Development Blog

By Gianluca Nardi and Katherine Carr (CARE International UK, Programme Officer - Africa)

When we arrive in Kariyata, a rural community in the Upper Eastern region of Ghana, close to Garu, most of the women in the community are waiting for us within a circle of shea trees that they normally use for meetings, and some men are also there, although in a separate group. The community is partly Christian and partly Muslim and partly followers of traditional religions and all of them are there for one reason: to talk about gender.

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People gathering for the gender dialogue People gathering for the gender dialogue

Chloe Day, Programme Manager for CARE International’s refugee response in Turkey, explains how a language and environment of fear around the refugee crisis is undermining our humanity.

When I read the news about Jo Cox last week, something inside me broke. I don’t know exactly why and I don’t know what it was but I don’t think it was my heart.

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A five-year-old Syrian refugee child at a camp in Croatia A five-year-old Syrian refugee child at a camp in Croatia

CARE International UK's CEO Laurie Lee and Senior Policy Advisor Howard Mollett outline recommendations from CARE towards the Global Summits on Refugees launched on World Refugee Day.

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Hanaa, from Lebanon Hanaa, from Lebanon CARE

CARE staff in the UK and across the world are devastated at the news of the murder of Jo Cox (formerly Jo Leadbeater).

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According to a policy proposal released by the European Commission and European External Action Service on 7 June, the mind-blowing answer to that question is: yes. Stop migration to Europe with all possible means. Whether it is EU development cooperation or trade with third countries, or cooperation on climate change, education, energy, agriculture, you name it. All of these policies are to serve the purpose of migration control... IF member states and the European Parliament agree to this proposal.

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45-year-old Basema, pictured with her son Hussam, lives in Azraq refugee camp in Jordan with two of her sons. Her other two sons and her husband are in Germany and Turkey. 45-year-old Basema, pictured with her son Hussam, lives in Azraq refugee camp in Jordan with two of her sons. Her other two sons and her husband are in Germany and Turkey.

Aid spending by the UK is once again in the news. This time a Mail on Sunday campaign and petition has secured a Westminster Hall debate on 13 June. Up for discussion (but not review) will be the 0.7% target set into law at the end of the last parliament that obliges the UK to spend this percentage of its Gross National Income on overseas development assistance (ODA). But at a time when there are 91 million people in need of emergency assistance across 35 declared crises, the highest in a generation, climate change is daily demonstrating its disruptive and destructive force on the lives of the most vulnerable, and global health crises emerge on an annual basis, surely the only thing outrageous about spending 7p in every £10 on tackling global problems is that it is so little.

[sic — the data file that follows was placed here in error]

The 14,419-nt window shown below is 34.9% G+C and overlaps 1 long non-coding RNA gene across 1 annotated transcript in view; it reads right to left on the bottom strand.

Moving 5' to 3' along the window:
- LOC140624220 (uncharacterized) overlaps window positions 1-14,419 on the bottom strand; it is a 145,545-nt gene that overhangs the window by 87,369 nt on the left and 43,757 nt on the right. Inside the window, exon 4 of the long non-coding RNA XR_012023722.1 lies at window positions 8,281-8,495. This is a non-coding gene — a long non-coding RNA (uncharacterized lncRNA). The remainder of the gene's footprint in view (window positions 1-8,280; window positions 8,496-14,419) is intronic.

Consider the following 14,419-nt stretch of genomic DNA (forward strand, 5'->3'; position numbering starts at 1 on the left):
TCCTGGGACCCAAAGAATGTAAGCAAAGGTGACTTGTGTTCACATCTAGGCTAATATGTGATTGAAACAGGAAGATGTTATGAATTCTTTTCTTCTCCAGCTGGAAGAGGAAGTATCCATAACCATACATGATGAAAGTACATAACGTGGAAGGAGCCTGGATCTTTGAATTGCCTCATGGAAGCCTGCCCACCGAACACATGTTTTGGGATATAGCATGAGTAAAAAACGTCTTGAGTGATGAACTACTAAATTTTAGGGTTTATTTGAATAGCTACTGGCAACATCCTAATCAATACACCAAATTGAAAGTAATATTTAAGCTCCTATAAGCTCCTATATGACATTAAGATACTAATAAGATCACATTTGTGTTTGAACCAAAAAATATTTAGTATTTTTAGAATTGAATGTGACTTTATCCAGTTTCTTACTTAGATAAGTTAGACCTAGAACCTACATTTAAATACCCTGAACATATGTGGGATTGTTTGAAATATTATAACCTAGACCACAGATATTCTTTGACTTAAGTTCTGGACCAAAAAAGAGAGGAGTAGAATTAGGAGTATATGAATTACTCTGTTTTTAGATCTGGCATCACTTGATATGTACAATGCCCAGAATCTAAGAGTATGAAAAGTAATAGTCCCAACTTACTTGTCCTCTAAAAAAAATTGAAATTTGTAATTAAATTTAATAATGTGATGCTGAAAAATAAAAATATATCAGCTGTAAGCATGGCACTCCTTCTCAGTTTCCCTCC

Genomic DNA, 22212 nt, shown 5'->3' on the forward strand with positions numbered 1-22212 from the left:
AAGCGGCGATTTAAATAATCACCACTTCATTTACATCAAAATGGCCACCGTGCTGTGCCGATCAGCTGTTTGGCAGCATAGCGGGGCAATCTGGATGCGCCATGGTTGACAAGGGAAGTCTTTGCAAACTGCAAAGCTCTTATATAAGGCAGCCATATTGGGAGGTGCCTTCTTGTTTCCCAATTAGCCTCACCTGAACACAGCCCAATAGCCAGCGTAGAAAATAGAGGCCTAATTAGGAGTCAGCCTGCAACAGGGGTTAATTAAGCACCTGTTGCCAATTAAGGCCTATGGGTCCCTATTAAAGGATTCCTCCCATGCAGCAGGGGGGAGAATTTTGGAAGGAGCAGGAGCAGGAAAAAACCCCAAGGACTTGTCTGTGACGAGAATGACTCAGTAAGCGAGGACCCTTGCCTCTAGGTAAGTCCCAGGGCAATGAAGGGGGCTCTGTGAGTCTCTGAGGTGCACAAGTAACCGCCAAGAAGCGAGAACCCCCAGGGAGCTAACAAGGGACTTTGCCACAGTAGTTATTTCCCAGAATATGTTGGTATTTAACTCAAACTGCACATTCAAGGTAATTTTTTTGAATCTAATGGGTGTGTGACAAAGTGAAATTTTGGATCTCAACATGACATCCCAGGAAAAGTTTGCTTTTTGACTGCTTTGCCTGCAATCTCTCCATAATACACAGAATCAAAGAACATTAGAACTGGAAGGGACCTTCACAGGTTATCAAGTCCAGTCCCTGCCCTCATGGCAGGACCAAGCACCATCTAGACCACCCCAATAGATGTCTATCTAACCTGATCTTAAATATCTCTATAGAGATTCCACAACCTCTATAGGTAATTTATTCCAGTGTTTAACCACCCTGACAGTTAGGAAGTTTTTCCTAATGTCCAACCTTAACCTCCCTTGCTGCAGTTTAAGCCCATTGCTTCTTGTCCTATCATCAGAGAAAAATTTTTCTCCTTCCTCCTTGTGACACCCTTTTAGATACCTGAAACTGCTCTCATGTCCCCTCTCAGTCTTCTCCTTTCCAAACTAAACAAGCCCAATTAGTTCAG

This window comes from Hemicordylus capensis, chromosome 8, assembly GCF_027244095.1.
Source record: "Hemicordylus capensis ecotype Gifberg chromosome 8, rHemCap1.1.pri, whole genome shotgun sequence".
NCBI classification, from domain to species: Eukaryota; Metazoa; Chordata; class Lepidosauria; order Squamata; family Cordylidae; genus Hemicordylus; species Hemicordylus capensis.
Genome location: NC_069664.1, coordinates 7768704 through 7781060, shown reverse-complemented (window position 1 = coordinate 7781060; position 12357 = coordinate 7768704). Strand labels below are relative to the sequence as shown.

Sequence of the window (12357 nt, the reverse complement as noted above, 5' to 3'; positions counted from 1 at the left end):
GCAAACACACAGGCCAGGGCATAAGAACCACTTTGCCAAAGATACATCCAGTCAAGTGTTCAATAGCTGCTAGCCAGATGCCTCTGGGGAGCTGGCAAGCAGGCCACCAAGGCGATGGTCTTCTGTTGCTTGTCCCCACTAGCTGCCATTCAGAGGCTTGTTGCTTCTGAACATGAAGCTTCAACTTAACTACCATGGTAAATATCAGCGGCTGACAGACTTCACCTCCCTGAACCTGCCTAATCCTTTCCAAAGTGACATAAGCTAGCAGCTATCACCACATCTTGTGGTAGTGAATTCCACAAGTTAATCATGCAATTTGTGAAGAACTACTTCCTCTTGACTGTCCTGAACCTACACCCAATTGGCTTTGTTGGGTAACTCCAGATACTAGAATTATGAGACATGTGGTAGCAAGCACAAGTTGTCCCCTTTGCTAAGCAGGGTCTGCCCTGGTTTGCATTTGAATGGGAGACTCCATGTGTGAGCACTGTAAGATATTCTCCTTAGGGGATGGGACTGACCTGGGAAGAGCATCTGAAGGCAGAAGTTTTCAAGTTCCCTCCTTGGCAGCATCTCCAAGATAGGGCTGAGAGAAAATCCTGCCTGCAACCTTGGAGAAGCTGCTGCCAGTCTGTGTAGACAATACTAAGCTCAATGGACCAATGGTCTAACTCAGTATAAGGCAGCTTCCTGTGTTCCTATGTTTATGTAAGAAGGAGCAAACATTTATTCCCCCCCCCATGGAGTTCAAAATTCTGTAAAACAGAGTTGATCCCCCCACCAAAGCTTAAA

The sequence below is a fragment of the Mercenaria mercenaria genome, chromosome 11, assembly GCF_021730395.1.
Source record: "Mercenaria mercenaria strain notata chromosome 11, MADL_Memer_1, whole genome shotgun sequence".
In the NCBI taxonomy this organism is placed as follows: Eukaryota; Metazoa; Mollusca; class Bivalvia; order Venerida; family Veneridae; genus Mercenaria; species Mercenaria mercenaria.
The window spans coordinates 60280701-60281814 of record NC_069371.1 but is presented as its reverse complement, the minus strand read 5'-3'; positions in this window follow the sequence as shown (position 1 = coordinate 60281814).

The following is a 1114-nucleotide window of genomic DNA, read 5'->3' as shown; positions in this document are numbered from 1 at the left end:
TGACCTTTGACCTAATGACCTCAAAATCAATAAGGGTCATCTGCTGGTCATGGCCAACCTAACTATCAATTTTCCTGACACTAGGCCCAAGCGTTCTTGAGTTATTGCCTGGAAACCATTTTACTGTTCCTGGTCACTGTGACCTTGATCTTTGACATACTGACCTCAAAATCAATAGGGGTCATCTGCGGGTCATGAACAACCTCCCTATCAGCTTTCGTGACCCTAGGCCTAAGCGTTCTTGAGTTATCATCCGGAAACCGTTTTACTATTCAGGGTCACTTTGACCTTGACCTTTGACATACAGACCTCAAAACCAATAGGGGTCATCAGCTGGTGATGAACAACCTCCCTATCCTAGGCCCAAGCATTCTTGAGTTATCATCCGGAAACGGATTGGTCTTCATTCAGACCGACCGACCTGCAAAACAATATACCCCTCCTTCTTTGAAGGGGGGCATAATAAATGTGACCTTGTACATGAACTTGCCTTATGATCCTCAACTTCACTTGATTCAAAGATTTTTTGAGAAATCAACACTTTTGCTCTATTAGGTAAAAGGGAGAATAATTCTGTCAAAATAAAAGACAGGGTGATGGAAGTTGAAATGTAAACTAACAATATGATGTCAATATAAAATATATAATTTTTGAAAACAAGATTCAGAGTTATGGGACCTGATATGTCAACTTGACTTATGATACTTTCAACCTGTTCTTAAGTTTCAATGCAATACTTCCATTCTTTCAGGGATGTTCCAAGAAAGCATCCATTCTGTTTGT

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A girl sheltering from monsoon rains in Dhading District, Nepal, in a community where many were still living in temporary shelters after the 2015 earthquakes A girl sheltering from monsoon rains in Dhading District, Nepal, in a community where many were still living in temporary shelters after the 2015 earthquakes

The Mail on Sunday’s recent petition calling on the UK government to renege on its fixed 0.7% foreign aid commitment received a staggering 230,233 signatures. The petition is set to be discussed in a Parliamentary debate on 13 June 2016, which will re-evaluate the newly-passed International Development Bill. According to the Mail on Sunday, the Department for International Development (DFID)’s annual £12 billion aid budget is grossly misspent, “fuels corruption, funds despots and corrodes democracy in developing nations”.

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Martha Nyabar with packets of seeds distributed by CARE in South Sudan Martha Nyabar with packets of seeds distributed by CARE in South Sudan